But Karachi is a different case because it was the first nesting place of Al Qaeda and is still a stronghold of madrassas that produce suicide-bombers. One recent dead bomber has been traced to the Mujahid Colony (sic!) in Nazimabad. Is Pakistan’s industrial and economic heart equipped to handle the storm which is coming? The sad fact is that the guardians of Karachi are divided despite Co-Chairperson Zardari’s cooperative party policy towards the MQM. *


mohajirs vs. the pakiban.

This is why I suggested keeping the Mohajirs where they are is a fine example of offshore balancing.

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Re: Pakiban- Origins, Composition, Tactics and Leadership-1

Postby malushahi » 14 Oct 2008 09:16

Raja Bose wrote:These losses are not that great for al-Talal & co. He is definitely the most visible of the bedous but they got quite a few more 'silent' type investors. They have deep pockets and have been sending their 'sons' to top US/UK schools for a while now so they understand the Amirkhan cycle of ups and downs.


A bit of urban legend there, me thinks. Could you educate me on these "silent" investor types (names, countries etc.)? The world of "halaal" investing is very, very small and I may be missing something significant here. However I will leave the following for your reading.

http://news.bbc.co.uk/2/hi/business/7595672.stm

http://www.iht.com/articles/2008/08/06/ ... invest.php

http://www.guardian.co.uk/business/2008 ... ysbusiness

Admins, please let us know if this is OT here.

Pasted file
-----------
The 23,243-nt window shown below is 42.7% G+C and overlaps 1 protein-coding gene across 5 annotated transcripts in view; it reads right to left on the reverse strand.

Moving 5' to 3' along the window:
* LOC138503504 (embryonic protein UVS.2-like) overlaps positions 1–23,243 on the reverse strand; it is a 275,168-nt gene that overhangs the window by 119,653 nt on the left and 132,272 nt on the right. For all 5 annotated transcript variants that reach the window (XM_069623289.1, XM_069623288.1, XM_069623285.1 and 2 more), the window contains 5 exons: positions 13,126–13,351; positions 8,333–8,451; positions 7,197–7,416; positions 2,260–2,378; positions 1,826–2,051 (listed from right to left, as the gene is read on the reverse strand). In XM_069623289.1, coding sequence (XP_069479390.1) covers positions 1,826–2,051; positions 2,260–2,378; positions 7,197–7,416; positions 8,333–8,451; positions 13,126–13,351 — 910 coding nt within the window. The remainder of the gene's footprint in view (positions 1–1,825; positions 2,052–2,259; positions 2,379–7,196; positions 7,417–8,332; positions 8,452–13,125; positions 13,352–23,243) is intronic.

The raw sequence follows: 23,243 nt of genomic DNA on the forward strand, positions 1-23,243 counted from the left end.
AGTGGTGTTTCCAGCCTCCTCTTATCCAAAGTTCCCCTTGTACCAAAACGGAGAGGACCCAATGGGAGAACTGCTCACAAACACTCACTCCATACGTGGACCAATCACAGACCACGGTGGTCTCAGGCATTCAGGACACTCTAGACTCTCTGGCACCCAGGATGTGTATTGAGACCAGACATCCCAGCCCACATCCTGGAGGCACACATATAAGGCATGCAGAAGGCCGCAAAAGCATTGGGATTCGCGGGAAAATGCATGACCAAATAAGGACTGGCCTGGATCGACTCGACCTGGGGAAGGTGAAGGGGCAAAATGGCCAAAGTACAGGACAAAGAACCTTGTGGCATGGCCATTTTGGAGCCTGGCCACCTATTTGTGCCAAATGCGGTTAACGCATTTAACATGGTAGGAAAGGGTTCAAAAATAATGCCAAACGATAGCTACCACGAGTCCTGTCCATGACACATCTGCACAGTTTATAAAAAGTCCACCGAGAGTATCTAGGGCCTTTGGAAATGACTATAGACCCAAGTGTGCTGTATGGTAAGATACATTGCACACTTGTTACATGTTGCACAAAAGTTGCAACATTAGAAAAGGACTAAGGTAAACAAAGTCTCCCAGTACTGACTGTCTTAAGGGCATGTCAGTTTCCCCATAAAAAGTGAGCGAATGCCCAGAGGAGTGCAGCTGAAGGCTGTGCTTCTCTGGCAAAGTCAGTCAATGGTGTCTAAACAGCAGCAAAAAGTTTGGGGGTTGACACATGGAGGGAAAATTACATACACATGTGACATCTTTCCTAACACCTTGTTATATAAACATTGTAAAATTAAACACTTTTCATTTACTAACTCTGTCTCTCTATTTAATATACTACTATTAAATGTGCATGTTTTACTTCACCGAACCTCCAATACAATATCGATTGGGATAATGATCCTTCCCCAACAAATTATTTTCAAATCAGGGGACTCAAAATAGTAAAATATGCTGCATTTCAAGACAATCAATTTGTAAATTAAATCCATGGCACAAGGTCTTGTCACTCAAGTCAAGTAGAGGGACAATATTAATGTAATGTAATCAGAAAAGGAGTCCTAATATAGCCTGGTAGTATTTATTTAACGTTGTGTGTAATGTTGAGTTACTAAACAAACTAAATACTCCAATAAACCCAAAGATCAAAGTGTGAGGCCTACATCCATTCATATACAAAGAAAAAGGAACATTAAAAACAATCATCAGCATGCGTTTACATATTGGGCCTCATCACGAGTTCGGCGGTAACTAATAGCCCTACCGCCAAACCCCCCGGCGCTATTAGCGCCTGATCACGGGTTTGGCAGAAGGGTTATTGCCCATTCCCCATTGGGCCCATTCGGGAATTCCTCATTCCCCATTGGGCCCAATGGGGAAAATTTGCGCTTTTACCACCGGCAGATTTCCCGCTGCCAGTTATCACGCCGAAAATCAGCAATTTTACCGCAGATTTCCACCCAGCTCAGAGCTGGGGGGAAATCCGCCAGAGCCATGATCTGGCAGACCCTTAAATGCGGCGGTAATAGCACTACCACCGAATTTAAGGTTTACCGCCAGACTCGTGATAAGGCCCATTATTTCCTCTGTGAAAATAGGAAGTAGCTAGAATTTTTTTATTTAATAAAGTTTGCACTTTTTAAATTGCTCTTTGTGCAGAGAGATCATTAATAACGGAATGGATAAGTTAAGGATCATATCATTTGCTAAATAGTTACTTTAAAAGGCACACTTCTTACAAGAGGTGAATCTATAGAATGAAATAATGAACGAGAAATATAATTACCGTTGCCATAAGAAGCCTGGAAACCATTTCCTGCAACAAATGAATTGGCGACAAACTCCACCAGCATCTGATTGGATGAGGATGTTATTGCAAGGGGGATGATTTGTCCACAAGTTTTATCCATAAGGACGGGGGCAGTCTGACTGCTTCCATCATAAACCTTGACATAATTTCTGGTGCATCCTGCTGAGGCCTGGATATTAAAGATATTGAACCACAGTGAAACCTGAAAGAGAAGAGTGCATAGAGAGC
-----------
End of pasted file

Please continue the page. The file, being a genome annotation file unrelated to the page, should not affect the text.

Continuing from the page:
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Re: Pakiban- Origins, Composition, Tactics and Leadership-1

Postby Raja Bose » 15 Oct 2008 02:06

malushahi wrote:A bit of urban legend there, me thinks. Could you educate me on these "silent" investor types (names, countries etc.)? The world of "halaal" investing is very, very small and I may be missing something significant here. However I will leave the following for your reading.

http://news.bbc.co.uk/2/hi/business/7595672.stm

http://www.iht.com/articles/2008/08/06/ ... invest.php

http://www.guardian.co.uk/business/2008 ... ysbusiness

Admins, please let us know if this is OT here.


Not really. The investment of the ruling families from Saudi, Oman, Bahrain and Kuwait in various industries (not just finance) is US is phenomenal (have seen some of it 1st hand). Keep in mind though that a lot of investment (what I called the 'silent type') is not direct in your face investments but done through various front organizations. Don't underestimate the business acumen of the bedous. The average saudi on the street may be a spoiled brat and so are probably 95% of the princelings but the rest of them are no camel jockeys....they are shrewd businessmen and they know their oil aint gonna last forever so they invest heavily in universities (esp. in US), IT, alternate energy research firms, banks, real estate, transportation...you name it...they have their finger in a lot of pies so unless everything goes belly-up forever they dont suffer permanent damage. Ofcourse it still may not work out coz the average saudi or dubai native is pretty laidback 'enjoy life and let expats do the work' types so they dont have a large pool of hardworking native citizenry to fall back on...its all done by temporary desi workers, gora contractors, paki sweepers.